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Title: Nigerian discount houses: performance, problems and re-positioning
Authors: Ezeuduji, Felix U.
Babalola, J. Abayomi
Adegbite, M. Aderemi
Keywords: Discount houses
Performance of discount houses
Discount house operations
Issue Date: Jun-1998
Publisher: Central Bank of Nigeria, Research Department.
Citation: Ezeuduji,F.U, Babalola, J.A and Adegbite, M.A (1998). Nigerian discount houses: performance, problems and re-positioning. Economic and Financial Review, 36(2), 64-93.
Series/Report no.: Vol. 36;No. 2
Abstract: The paper sets out to assess the performance of discount houses in Nigeria and in particular to identify their achievements and problems with the aim of articulating measures to re-position the institutions for improved performance. As a background, the paper reviews the concept of discount houses, the origin of discount house system, their global spread and alternative systems as well as their variations over the years within and among economies. The British model was applied as the basis of the comparative analysis in the paper. This review offers good insight into the rationale and philosophy of adopting the discount house system in Nigeria. Thus, Nigeria's discount house system, which was patterned after the existing discount houses in other economies, commenced operations in 1993 but started in 1995 to experience serious liquidity and viability problems. These problems which followed a short boom between 1993 and 1994, were traced to a number of factors. First, the accelerated deregulation of the money market since 1995 removed direct control and resulting distortions on which the discount houses thrived. Second, the pursuit of tight monetary policy by the Monetary Authorities moderated liquidity whose management in the past provided substantial profit to the discount houses. Third, the improved distress resolution measures restored confidence to the banks which attracted some of the business hitherto done by the discount houses. Finally, the enhanced efficiency and stability in the foreign exchange market reduced the need to keep overnight funds with the discount houses in order to make purchases at the hitherto volatile foreign exchange market. The paper examines two options for resolving the observed problems. While the first option seeks a protected discount house system in which banks would be excluded, the second explores a situation in which discount houses and banks would participate jointly in both discount house and banking business. Finally, the paper considers the second option as more appropriate in Nigeria's deregulated financial setting in which distortions, inefficiencies, and excessive liquidity has been reduced, thereby making it difficult for the existing discount houses to survive under the resulting contraction in pure discount house business which focuses attention on managing liquidity in the money market.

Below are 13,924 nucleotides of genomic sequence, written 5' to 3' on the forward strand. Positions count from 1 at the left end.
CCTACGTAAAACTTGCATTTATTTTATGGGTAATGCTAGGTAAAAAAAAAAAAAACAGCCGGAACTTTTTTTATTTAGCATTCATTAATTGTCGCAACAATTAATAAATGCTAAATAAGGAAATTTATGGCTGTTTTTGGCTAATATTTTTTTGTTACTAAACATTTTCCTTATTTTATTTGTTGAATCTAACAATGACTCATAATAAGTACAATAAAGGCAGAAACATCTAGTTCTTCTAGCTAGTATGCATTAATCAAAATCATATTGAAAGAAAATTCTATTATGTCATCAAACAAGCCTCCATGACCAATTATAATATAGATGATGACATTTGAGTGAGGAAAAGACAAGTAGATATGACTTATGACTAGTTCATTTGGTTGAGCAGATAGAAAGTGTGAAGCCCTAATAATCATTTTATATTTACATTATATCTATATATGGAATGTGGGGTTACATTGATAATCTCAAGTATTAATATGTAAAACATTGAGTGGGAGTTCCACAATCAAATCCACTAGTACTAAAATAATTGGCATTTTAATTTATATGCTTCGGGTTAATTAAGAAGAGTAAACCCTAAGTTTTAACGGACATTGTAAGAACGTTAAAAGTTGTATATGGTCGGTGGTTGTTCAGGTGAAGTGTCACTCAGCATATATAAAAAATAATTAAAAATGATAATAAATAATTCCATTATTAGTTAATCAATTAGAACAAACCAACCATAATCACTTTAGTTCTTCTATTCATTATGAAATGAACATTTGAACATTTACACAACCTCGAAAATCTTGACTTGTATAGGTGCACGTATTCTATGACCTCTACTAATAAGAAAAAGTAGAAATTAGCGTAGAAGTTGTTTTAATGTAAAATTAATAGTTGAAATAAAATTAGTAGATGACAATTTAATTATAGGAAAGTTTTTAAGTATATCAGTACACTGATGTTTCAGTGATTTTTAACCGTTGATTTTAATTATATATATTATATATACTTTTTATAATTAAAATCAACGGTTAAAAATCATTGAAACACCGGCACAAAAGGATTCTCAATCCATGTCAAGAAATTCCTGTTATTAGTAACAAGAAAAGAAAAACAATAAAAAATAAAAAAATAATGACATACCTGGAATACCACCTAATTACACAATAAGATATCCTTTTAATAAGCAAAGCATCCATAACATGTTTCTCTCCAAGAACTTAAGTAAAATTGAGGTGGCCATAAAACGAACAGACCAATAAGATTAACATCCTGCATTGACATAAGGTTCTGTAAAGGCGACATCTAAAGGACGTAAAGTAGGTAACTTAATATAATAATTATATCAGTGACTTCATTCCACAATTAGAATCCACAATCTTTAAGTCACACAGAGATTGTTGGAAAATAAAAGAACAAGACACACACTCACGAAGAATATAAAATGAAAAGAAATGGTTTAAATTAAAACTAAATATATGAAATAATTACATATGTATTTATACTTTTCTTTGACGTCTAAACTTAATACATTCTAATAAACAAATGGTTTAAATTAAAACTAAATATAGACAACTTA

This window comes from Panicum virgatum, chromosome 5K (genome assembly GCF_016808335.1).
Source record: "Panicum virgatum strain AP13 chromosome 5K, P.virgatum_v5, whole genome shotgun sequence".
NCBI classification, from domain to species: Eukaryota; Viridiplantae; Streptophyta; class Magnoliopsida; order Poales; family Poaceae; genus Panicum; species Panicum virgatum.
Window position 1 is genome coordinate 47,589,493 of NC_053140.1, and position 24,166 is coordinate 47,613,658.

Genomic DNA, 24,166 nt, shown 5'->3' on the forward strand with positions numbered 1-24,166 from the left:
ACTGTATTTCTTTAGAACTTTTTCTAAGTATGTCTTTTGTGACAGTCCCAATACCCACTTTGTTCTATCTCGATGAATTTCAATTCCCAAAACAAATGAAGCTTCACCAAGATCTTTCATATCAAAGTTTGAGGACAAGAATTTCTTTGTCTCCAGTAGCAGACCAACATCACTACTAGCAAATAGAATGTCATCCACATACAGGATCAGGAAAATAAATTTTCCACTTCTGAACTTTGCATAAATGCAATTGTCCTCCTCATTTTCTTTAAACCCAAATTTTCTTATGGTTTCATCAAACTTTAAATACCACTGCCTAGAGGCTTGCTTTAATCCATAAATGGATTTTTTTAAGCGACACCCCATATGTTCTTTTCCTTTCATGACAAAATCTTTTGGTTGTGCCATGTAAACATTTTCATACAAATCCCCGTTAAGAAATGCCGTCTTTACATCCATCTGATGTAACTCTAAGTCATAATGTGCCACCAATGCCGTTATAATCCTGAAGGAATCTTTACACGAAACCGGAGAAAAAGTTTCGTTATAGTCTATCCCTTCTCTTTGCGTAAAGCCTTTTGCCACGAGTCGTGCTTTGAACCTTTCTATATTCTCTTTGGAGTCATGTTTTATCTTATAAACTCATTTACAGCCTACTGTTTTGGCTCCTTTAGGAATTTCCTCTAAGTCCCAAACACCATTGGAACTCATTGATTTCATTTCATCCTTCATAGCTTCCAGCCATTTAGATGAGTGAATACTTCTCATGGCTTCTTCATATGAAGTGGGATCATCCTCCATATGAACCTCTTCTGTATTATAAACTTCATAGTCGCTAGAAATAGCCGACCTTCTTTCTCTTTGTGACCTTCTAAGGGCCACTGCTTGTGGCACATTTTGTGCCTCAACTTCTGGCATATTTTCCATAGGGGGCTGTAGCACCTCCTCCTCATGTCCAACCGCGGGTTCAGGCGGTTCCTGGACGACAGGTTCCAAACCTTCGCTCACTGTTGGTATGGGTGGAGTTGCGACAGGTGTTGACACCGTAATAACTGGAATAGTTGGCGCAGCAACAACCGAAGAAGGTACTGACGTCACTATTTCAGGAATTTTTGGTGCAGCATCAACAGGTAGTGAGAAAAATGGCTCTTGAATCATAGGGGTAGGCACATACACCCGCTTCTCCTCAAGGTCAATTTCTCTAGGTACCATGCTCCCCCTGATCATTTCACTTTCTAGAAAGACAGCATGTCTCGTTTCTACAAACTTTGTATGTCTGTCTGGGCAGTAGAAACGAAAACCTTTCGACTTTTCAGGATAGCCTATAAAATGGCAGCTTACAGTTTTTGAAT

ISSN: 1957 - 2968
Appears in Collections:Economic and Financial Review

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